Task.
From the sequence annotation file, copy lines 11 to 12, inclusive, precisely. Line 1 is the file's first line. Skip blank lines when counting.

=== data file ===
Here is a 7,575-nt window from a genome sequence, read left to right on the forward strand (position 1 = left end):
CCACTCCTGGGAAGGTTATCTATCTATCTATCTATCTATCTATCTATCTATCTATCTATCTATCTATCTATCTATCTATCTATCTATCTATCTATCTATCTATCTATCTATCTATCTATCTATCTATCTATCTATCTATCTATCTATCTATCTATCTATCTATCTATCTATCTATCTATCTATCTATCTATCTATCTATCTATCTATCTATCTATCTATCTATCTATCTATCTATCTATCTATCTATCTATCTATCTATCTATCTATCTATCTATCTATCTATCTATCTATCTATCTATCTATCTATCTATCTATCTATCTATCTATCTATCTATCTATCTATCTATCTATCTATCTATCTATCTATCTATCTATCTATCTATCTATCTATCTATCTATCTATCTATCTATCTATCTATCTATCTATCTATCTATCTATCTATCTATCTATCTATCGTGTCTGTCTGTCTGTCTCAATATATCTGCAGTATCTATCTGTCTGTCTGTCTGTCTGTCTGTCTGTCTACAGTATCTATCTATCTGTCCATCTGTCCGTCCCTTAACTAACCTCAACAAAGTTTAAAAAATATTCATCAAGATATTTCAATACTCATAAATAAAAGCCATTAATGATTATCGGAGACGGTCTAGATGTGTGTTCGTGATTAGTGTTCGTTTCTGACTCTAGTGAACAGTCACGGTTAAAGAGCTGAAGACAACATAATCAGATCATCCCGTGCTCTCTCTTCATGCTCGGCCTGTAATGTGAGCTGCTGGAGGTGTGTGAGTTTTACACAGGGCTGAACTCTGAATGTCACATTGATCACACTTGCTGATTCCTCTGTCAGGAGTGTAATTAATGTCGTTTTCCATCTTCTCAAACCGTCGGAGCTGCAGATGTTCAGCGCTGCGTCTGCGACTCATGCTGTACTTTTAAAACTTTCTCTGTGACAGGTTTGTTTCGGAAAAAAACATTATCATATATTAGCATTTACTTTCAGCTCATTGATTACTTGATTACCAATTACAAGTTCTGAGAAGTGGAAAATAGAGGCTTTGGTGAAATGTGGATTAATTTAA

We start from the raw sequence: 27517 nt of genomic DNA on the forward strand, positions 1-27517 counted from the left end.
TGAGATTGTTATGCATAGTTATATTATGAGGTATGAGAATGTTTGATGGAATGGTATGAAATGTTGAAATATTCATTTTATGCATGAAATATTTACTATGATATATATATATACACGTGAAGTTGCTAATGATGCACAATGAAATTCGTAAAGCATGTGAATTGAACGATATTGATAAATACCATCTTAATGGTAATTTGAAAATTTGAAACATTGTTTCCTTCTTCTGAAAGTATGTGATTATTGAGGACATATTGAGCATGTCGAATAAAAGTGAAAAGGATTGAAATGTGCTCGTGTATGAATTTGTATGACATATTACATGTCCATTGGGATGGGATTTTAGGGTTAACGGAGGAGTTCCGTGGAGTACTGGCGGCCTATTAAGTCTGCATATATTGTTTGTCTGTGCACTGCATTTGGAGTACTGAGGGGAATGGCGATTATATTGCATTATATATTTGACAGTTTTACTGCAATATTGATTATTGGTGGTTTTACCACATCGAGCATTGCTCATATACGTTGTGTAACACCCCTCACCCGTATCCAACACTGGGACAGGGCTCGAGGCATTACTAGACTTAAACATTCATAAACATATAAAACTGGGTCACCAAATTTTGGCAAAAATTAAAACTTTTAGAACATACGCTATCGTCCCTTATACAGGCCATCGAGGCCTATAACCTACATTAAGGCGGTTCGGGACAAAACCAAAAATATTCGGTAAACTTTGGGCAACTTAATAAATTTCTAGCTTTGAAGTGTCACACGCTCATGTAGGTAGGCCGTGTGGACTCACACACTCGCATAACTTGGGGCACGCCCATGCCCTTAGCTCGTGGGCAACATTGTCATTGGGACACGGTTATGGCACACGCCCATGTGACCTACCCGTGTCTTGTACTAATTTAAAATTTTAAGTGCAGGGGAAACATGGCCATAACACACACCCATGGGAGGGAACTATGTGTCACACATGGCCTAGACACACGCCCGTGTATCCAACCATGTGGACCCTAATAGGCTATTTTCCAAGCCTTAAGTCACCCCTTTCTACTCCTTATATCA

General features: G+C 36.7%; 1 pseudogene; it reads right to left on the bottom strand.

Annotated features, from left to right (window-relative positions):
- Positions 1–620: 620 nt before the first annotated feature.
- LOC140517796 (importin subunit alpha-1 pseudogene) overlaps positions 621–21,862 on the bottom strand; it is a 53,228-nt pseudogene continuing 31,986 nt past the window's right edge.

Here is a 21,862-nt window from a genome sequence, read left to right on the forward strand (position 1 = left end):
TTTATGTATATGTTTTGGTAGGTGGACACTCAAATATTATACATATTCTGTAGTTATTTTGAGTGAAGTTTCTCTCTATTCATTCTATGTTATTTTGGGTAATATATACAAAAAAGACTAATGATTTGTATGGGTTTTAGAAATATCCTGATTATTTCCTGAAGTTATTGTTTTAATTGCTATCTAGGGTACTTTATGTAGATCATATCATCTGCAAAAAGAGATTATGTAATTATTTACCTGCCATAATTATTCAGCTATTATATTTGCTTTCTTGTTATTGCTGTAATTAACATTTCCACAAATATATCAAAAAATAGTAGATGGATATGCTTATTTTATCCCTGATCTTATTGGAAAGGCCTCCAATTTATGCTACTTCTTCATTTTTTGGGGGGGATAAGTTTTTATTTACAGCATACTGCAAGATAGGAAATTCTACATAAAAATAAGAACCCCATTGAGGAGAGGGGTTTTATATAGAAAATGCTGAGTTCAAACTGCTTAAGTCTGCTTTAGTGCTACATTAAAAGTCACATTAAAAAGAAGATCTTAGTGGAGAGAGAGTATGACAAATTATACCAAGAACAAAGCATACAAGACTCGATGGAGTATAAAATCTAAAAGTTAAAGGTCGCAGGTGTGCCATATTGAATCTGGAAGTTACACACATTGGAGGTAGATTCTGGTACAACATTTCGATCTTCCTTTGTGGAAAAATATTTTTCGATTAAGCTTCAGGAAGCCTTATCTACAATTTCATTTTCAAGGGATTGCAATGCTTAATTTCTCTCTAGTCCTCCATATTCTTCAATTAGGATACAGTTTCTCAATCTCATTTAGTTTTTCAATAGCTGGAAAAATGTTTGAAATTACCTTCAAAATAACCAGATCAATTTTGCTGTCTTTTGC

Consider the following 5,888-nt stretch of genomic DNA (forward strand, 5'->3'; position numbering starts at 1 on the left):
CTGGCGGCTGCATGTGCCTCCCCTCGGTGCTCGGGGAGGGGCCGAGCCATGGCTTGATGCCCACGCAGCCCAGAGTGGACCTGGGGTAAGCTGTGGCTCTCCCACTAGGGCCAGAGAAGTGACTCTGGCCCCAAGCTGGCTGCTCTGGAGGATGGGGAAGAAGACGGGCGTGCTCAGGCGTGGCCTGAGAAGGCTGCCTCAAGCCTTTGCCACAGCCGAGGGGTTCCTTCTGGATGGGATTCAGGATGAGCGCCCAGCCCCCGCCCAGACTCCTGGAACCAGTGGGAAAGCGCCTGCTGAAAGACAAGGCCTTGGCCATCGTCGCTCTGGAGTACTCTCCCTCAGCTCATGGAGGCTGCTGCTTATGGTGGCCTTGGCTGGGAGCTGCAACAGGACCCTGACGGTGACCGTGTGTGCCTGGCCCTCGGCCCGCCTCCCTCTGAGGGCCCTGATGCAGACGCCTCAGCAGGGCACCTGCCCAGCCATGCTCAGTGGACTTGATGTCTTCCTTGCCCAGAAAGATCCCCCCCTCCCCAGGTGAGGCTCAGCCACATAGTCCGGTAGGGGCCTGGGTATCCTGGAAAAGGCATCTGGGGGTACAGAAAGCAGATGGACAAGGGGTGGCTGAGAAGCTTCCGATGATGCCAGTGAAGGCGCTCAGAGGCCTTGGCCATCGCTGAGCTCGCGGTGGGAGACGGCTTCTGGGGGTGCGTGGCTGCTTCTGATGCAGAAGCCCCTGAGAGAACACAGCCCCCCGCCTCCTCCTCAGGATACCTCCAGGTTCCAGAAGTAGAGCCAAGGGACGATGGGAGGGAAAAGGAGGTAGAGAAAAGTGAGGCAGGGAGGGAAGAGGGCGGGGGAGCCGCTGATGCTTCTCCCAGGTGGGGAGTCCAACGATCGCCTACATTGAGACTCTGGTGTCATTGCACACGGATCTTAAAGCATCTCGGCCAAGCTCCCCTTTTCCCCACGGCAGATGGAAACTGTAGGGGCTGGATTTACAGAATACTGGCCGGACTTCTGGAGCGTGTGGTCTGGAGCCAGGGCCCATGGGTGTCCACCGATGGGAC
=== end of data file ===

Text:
Consider the following 5,888-nt stretch of genomic DNA (forward strand, 5'->3'; position numbering starts at 1 on the left):
CTGGCGGCTGCATGTGCCTCCCCTCGGTGCTCGGGGAGGGGCCGAGCCATGGCTTGATGCCCACGCAGCCCAGAGTGGACCTGGGGTAAGCTGTGGCTCTCCCACTAGGGCCAGAGAAGTGACTCTGGCCCCAAGCTGGCTGCTCTGGAGGATGGGGAAGAAGACGGGCGTGCTCAGGCGTGGCCTGAGAAGGCTGCCTCAAGCCTTTGCCACAGCCGAGGGGTTCCTTCTGGATGGGATTCAGGATGAGCGCCCAGCCCCCGCCCAGACTCCTGGAACCAGTGGGAAAGCGCCTGCTGAAAGACAAGGCCTTGGCCATCGTCGCTCTGGAGTACTCTCCCTCAGCTCATGGAGGCTGCTGCTTATGGTGGCCTTGGCTGGGAGCTGCAACAGGACCCTGACGGTGACCGTGTGTGCCTGGCCCTCGGCCCGCCTCCCTCTGAGGGCCCTGATGCAGACGCCTCAGCAGGGCACCTGCCCAGCCATGCTCAGTGGACTTGATGTCTTCCTTGCCCAGAAAGATCCCCCCCTCCCCAGGTGAGGCTCAGCCACATAGTCCGGTAGGGGCCTGGGTATCCTGGAAAAGGCATCTGGGGGTACAGAAAGCAGATGGACAAGGGGTGGCTGAGAAGCTTCCGATGATGCCAGTGAAGGCGCTCAGAGGCCTTGGCCATCGCTGAGCTCGCGGTGGGAGACGGCTTCTGGGGGTGCGTGGCTGCTTCTGATGCAGAAGCCCCTGAGAGAACACAGCCCCCCGCCTCCTCCTCAGGATACCTCCAGGTTCCAGAAGTAGAGCCAAGGGACGATGGGAGGGAAAAGGAGGTAGAGAAAAGTGAGGCAGGGAGGGAAGAGGGCGGGGGAGCCGCTGATGCTTCTCCCAGGTGGGGAGTCCAACGATCGCCTACATTGAGACTCTGGTGTCATTGCACACGGATCTTAAAGCATCTCGGCCAAGCTCCCCTTTTCCCCACGGCAGATGGAAACTGTAGGGGCTGGATTTACAGAATACTGGCCGGACTTCTGGAGCGTGTGGTCTGGAGCCAGGGCCCATGGGTGTCCACCGATGGGAC